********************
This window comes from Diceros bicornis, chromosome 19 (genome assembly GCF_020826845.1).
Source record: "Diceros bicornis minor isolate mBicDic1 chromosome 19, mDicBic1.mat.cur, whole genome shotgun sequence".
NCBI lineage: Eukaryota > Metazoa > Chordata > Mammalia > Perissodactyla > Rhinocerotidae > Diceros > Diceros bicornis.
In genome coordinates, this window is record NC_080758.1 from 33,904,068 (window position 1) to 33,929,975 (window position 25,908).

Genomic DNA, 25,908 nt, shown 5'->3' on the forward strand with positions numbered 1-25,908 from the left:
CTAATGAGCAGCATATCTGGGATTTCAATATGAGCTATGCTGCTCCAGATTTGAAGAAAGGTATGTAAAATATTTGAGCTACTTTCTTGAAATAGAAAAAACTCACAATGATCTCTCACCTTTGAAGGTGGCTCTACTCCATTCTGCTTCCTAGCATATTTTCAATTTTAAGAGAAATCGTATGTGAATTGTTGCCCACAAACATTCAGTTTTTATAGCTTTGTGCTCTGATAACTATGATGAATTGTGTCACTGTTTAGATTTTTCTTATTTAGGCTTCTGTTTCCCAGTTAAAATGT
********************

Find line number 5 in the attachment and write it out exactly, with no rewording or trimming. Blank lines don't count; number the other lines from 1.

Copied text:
Genomic DNA, 25,908 nt, shown 5'->3' on the forward strand with positions numbered 1-25,908 from the left: